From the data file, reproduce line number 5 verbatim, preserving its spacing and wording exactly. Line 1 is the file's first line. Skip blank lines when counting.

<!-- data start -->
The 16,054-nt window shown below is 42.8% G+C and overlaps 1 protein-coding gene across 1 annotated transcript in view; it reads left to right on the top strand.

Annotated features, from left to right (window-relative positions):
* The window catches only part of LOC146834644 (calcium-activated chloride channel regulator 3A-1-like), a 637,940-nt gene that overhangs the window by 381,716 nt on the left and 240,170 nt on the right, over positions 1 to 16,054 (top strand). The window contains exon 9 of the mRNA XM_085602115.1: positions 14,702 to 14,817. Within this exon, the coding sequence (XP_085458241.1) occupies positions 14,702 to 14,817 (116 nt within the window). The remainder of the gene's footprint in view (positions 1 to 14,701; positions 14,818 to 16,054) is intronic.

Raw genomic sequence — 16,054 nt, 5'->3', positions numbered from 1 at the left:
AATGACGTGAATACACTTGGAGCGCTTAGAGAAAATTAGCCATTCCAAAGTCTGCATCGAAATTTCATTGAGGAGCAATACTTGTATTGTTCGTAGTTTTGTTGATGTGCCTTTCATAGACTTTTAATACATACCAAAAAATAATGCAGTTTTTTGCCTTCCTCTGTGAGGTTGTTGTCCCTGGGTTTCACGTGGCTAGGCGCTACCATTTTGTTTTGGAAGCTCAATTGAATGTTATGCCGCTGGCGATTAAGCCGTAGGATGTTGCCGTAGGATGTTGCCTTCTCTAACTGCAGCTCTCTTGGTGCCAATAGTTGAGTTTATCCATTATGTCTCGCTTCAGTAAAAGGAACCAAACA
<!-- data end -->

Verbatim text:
AATGACGTGAATACACTTGGAGCGCTTAGAGAAAATTAGCCATTCCAAAGTCTGCATCGAAATTTCATTGAGGAGCAATACTTGTATTGTTCGTAGTTTTGTTGATGTGCCTTTCATAGACTTTTAATACATACCAAAAAATAATGCAGTTTTTTGCCTTCCTCTGTGAGGTTGTTGTCCCTGGGTTTCACGTGGCTAGGCGCTACCATTTTGTTTTGGAAGCTCAATTGAATGTTATGCCGCTGGCGATTAAGCCGTAGGATGTTGCCGTAGGATGTTGCCTTCTCTAACTGCAGCTCTCTTGGTGCCAATAGTTGAGTTTATCCATTATGTCTCGCTTCAGTAAAAGGAACCAAACA